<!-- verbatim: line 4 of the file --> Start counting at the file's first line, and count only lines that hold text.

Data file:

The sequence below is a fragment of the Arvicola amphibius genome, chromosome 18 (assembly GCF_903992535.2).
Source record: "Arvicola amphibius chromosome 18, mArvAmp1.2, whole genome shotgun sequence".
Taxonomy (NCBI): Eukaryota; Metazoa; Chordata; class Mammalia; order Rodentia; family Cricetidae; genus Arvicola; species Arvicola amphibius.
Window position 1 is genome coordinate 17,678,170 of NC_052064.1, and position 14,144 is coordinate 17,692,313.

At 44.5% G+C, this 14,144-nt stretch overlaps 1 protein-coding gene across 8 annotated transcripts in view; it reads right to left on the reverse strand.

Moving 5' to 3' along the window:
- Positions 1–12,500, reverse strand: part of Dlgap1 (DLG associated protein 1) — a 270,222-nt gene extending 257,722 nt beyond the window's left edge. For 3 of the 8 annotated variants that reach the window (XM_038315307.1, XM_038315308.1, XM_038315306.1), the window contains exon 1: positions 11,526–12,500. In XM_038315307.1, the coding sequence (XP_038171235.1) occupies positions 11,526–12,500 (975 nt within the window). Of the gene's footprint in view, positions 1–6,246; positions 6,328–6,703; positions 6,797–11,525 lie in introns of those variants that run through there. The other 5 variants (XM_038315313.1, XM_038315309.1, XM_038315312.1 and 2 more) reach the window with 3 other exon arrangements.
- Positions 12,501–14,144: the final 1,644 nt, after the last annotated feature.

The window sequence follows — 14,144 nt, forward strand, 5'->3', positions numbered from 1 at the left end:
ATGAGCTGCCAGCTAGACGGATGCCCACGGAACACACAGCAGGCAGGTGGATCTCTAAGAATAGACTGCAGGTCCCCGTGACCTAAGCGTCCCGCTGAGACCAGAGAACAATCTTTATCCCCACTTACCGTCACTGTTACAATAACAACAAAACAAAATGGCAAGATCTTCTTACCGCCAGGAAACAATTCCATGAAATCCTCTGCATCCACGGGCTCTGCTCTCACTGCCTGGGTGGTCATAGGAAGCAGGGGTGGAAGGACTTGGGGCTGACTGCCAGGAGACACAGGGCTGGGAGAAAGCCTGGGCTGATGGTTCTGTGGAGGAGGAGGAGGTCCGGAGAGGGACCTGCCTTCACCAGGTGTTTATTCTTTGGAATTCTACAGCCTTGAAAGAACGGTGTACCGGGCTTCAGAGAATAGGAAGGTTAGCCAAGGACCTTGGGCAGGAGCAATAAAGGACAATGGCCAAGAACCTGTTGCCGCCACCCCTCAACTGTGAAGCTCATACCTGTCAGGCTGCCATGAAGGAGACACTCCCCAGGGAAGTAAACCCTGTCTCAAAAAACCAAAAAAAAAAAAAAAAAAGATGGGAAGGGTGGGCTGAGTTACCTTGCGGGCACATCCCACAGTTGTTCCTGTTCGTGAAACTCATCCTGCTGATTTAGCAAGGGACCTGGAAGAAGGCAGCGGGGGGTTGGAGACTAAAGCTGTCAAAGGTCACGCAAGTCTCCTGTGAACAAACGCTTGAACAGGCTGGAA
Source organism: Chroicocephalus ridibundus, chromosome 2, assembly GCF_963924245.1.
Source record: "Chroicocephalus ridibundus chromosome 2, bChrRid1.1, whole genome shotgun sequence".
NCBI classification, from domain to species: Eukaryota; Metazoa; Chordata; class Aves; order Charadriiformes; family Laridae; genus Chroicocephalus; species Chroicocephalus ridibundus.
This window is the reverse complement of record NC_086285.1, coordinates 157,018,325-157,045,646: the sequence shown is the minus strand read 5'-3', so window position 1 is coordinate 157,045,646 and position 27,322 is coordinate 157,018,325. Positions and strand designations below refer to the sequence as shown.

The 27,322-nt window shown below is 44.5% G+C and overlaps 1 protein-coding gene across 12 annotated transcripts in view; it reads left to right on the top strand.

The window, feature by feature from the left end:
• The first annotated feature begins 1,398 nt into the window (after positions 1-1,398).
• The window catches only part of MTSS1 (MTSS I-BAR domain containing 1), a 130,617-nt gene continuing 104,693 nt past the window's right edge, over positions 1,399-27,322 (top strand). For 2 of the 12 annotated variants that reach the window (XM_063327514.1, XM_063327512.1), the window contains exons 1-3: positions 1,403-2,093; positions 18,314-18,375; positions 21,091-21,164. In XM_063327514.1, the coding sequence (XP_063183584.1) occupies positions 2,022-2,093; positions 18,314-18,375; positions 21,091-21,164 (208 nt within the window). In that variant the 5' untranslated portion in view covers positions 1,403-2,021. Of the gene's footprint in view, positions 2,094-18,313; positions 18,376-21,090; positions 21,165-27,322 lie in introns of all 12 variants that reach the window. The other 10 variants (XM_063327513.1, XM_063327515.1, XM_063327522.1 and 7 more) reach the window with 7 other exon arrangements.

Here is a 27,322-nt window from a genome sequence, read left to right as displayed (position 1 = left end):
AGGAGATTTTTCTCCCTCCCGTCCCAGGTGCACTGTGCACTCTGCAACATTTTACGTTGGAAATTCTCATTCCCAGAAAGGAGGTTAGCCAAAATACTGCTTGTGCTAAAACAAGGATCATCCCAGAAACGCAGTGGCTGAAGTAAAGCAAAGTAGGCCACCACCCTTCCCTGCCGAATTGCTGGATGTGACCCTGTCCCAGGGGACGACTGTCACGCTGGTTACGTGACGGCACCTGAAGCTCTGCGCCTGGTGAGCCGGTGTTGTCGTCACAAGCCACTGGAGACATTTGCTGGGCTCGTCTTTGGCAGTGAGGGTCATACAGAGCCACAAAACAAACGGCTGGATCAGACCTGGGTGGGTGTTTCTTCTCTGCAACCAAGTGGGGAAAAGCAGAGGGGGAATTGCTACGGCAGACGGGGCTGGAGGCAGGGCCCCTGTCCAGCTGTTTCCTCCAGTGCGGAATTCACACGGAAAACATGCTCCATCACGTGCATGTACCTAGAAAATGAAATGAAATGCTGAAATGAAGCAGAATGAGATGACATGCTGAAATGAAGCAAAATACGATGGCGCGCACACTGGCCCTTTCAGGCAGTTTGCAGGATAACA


Window position 1 is genome coordinate 17,678,170 of NC_052064.1, and position 14,144 is coordinate 17,692,313.